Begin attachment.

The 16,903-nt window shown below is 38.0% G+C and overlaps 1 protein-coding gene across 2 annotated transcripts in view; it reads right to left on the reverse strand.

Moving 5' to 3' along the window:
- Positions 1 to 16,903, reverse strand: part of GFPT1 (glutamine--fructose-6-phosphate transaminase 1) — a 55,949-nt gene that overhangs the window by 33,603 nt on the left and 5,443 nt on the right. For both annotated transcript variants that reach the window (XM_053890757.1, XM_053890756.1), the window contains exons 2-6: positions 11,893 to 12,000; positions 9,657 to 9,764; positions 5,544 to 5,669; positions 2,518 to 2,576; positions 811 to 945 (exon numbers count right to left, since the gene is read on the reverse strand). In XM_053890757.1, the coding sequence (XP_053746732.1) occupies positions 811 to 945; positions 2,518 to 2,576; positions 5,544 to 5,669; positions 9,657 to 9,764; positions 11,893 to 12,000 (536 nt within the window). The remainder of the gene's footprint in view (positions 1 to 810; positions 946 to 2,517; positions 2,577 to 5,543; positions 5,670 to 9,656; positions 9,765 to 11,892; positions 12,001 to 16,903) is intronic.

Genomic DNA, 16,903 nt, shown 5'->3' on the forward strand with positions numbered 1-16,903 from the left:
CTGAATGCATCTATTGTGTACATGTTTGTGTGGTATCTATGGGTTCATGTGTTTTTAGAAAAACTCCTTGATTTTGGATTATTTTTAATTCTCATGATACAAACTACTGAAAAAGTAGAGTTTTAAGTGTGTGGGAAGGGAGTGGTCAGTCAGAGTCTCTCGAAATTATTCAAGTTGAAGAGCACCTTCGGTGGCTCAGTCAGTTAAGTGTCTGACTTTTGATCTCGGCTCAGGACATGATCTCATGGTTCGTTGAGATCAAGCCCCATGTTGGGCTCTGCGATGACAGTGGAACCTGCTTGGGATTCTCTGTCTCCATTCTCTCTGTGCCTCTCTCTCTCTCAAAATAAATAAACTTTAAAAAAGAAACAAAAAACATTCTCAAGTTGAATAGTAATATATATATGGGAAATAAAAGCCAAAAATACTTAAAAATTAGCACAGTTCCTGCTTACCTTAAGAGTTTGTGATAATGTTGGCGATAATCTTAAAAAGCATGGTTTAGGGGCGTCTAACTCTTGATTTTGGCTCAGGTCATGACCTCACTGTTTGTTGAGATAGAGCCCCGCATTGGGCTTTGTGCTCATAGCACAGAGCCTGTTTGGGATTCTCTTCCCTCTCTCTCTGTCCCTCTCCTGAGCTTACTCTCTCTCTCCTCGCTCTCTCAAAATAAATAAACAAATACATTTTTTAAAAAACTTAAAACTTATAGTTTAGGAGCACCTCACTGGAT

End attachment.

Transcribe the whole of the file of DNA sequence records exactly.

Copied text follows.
The 16,903-nt window shown below is 38.0% G+C and overlaps 1 protein-coding gene across 2 annotated transcripts in view; it reads right to left on the reverse strand.

Moving 5' to 3' along the window:
- Positions 1 to 16,903, reverse strand: part of GFPT1 (glutamine--fructose-6-phosphate transaminase 1) — a 55,949-nt gene that overhangs the window by 33,603 nt on the left and 5,443 nt on the right. For both annotated transcript variants that reach the window (XM_053890757.1, XM_053890756.1), the window contains exons 2-6: positions 11,893 to 12,000; positions 9,657 to 9,764; positions 5,544 to 5,669; positions 2,518 to 2,576; positions 811 to 945 (exon numbers count right to left, since the gene is read on the reverse strand). In XM_053890757.1, the coding sequence (XP_053746732.1) occupies positions 811 to 945; positions 2,518 to 2,576; positions 5,544 to 5,669; positions 9,657 to 9,764; positions 11,893 to 12,000 (536 nt within the window). The remainder of the gene's footprint in view (positions 1 to 810; positions 946 to 2,517; positions 2,577 to 5,543; positions 5,670 to 9,656; positions 9,765 to 11,892; positions 12,001 to 16,903) is intronic.

Genomic DNA, 16,903 nt, shown 5'->3' on the forward strand with positions numbered 1-16,903 from the left:
CTGAATGCATCTATTGTGTACATGTTTGTGTGGTATCTATGGGTTCATGTGTTTTTAGAAAAACTCCTTGATTTTGGATTATTTTTAATTCTCATGATACAAACTACTGAAAAAGTAGAGTTTTAAGTGTGTGGGAAGGGAGTGGTCAGTCAGAGTCTCTCGAAATTATTCAAGTTGAAGAGCACCTTCGGTGGCTCAGTCAGTTAAGTGTCTGACTTTTGATCTCGGCTCAGGACATGATCTCATGGTTCGTTGAGATCAAGCCCCATGTTGGGCTCTGCGATGACAGTGGAACCTGCTTGGGATTCTCTGTCTCCATTCTCTCTGTGCCTCTCTCTCTCTCAAAATAAATAAACTTTAAAAAAGAAACAAAAAACATTCTCAAGTTGAATAGTAATATATATATGGGAAATAAAAGCCAAAAATACTTAAAAATTAGCACAGTTCCTGCTTACCTTAAGAGTTTGTGATAATGTTGGCGATAATCTTAAAAAGCATGGTTTAGGGGCGTCTAACTCTTGATTTTGGCTCAGGTCATGACCTCACTGTTTGTTGAGATAGAGCCCCGCATTGGGCTTTGTGCTCATAGCACAGAGCCTGTTTGGGATTCTCTTCCCTCTCTCTCTGTCCCTCTCCTGAGCTTACTCTCTCTCTCCTCGCTCTCTCAAAATAAATAAACAAATACATTTTTTAAAAAACTTAAAACTTATAGTTTAGGAGCACCTCACTGGAT